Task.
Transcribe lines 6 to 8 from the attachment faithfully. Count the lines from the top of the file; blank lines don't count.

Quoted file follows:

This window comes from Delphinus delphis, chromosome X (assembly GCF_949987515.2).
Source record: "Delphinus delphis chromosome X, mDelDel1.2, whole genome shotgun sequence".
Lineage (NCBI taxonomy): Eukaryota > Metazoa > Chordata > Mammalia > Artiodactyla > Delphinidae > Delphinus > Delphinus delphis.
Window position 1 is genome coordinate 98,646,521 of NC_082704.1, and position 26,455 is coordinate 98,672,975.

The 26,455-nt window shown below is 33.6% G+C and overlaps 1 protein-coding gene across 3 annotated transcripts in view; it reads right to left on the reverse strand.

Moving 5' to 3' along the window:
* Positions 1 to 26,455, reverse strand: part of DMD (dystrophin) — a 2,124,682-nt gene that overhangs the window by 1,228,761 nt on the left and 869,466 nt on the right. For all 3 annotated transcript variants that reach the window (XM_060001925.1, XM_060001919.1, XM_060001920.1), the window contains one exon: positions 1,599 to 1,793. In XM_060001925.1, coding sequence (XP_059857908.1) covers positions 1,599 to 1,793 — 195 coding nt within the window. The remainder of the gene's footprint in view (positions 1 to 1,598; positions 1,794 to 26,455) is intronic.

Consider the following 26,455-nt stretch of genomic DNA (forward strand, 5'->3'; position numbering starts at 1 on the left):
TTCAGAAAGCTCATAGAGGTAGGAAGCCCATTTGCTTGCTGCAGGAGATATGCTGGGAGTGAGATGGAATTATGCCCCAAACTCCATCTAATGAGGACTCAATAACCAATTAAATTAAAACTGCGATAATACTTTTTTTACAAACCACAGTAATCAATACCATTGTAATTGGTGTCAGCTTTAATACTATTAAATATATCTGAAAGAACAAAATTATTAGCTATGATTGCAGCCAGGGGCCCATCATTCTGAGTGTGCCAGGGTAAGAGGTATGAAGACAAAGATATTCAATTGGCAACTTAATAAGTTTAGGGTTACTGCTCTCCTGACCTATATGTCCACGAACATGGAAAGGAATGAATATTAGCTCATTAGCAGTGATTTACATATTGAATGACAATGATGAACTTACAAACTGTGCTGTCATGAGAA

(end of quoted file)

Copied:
Moving 5' to 3' along the window:
* Positions 1 to 26,455, reverse strand: part of DMD (dystrophin) — a 2,124,682-nt gene that overhangs the window by 1,228,761 nt on the left and 869,466 nt on the right. For all 3 annotated transcript variants that reach the window (XM_060001925.1, XM_060001919.1, XM_060001920.1), the window contains one exon: positions 1,599 to 1,793. In XM_060001925.1, coding sequence (XP_059857908.1) covers positions 1,599 to 1,793 — 195 coding nt within the window. The remainder of the gene's footprint in view (positions 1 to 1,598; positions 1,794 to 26,455) is intronic.

Consider the following 26,455-nt stretch of genomic DNA (forward strand, 5'->3'; position numbering starts at 1 on the left):